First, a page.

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Pillamma (D) Vs. M. Ramaiah Reddy (D) through LRS. [08/08/2022]

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Pillamma (D) Ors. Vs. M. Ramaiah Reddy (D) through LRS. Anr.

[Civil Appeal No(S). 10299 of 2011]

Rastogi, J.

1. The instant appeal is directed against the judgment dated 15th September, 2008 passed by the High Court of Karnataka at Bangalore affirming the finding recorded by the Land Tribunal, Anekal, in conferring occupancy rights in respect of the land bearing Sy. No. 184 to an extent of 10 acres 34 guntas and Survey No. 17 to an extent of 1 acre 12 guntas of Halasahalli Village, Anekal Taluk, in favour of the first respondent.

2. Brief facts relevant for the purpose of this appeal are that first respondent had filed an application in Form No. 7 on 3rd December, 1974 under Rule 19(1) of Karnataka Land Reforms Rules requesting for registration of occupancy rights in his favour under Section 45(A) of the Karnataka Land Reforms Act, 1961(hereinafter referred to as the “Act 1961”).

3. The case of the first respondent was that lands measuring Sy. No. 184, measuring 10 acres and 34 guntas and Sy. No. 17, measuring 01 acre 12 guntas both situated at Halasahally, Thippasandra Village were vested with the Government as on 1st March, 1974 in terms of Section 44 of the Act, 1961 and he being the tenant in respect of the aforesaid lands was entitled to be registered as an occupant of these lands under Section 45 of the Act 1961.

4. The Tribunal, in the first instance, by an Order dated 18th November 1981, rejected the application filed by the first respondent but the High Court of Karnataka vide its Order dated 12th March, 1985 remitted the matter to the Land Tribunal for fresh disposal in accordance with law which came to be further challenged in writ appeal and by Order dated 16th March 1987, the same was remitted back to the Land Reforms Appellate Authority with a direction to dispose of the same in accordance with law.

5. The Land Reforms Appellate Authority conducted the trial but during pendency of the application, the Land Reforms Appellate Authority was abolished and with the intervention of the High Court, the matter was remitted to the Land Tribunal.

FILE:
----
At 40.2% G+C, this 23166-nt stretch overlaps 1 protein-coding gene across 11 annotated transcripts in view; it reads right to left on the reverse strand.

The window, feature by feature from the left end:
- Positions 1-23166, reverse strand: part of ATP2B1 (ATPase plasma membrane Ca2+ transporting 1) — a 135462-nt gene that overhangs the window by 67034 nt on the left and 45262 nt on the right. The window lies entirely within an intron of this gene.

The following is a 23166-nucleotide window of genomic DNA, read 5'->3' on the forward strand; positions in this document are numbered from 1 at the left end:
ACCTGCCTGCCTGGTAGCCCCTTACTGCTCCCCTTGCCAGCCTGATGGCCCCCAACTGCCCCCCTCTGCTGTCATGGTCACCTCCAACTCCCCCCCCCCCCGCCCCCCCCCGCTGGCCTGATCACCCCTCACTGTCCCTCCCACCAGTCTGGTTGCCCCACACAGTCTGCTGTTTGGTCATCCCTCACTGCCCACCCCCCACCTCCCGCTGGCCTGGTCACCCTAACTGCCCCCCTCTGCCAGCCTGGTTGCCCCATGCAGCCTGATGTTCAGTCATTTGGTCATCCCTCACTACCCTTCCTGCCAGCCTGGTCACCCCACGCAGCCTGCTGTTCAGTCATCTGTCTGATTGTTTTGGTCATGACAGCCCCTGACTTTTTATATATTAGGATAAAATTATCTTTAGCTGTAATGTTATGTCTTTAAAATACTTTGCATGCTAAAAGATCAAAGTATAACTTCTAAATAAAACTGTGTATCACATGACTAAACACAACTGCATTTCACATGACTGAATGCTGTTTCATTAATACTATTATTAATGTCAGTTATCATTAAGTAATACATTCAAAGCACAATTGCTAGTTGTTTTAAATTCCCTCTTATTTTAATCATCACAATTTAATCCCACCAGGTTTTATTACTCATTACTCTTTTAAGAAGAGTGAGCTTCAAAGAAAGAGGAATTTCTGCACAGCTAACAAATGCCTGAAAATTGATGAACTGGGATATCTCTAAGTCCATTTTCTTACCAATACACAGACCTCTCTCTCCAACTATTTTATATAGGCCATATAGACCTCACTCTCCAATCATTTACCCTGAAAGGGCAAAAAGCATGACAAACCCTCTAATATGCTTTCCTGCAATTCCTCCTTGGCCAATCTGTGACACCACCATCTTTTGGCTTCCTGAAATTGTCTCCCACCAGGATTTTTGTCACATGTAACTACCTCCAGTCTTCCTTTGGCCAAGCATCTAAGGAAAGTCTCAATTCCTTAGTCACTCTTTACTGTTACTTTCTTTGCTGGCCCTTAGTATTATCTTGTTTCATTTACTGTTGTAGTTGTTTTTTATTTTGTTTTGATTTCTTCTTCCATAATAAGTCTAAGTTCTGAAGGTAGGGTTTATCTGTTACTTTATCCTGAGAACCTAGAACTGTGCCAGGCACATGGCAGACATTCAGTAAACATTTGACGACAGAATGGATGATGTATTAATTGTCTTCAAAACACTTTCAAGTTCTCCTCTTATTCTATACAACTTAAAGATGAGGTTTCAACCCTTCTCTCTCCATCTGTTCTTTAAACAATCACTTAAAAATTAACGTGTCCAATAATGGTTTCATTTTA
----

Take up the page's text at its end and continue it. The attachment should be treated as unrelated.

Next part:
6. The parties filed their documents in support of their claims which were duly exhibited as A1 to A10( D). In support of the claim, the first respondent examined his power of attorney holder R. Ravindra as PW 1 and one Kamiah as PW 2 and the witnesses were crossexamined by the respective parties and an enquiry was held by the Tribunal in accordance with the procedure prescribed under Section 48A( 5) of the Act, 1961 read with Rule 17 of the Karnataka Land Reforms Rules. After taking into consideration the material on record and noticing the fact as claimed by the appellants before the Tribunal, the subject property was sold by Venkataramaiah to the appellants by a registered sale deed dated 10th July, 1970 and they were stepped into the shoes of Venkataramaiah.

7. The defence of the appellants was that they had purchased the lands from Venkataramaiah under registered sale deed dated 10th July, 1970 and became owner of the subject land which was within the purview of Karnataka(Personal Miscellaneous) Inams Abolition Act, 1954(hereinafter being referred to as the “Act 1954”) and Act, 1961 has no applicability in the instant matter.

8. The further contention of the appellants before the Tribunal was that the first respondent is not a tenant but is a trespasser and there is no relationship of landlord and tenant and the land was in unlawful possession of the first respondent.

9. The appellants also emphasized that in the proceedings earlier initiated, the first respondent failed to establish his tenancy rights under the Act 1954, as such, he was not entitled to claim later occupancy rights under the Act 1961.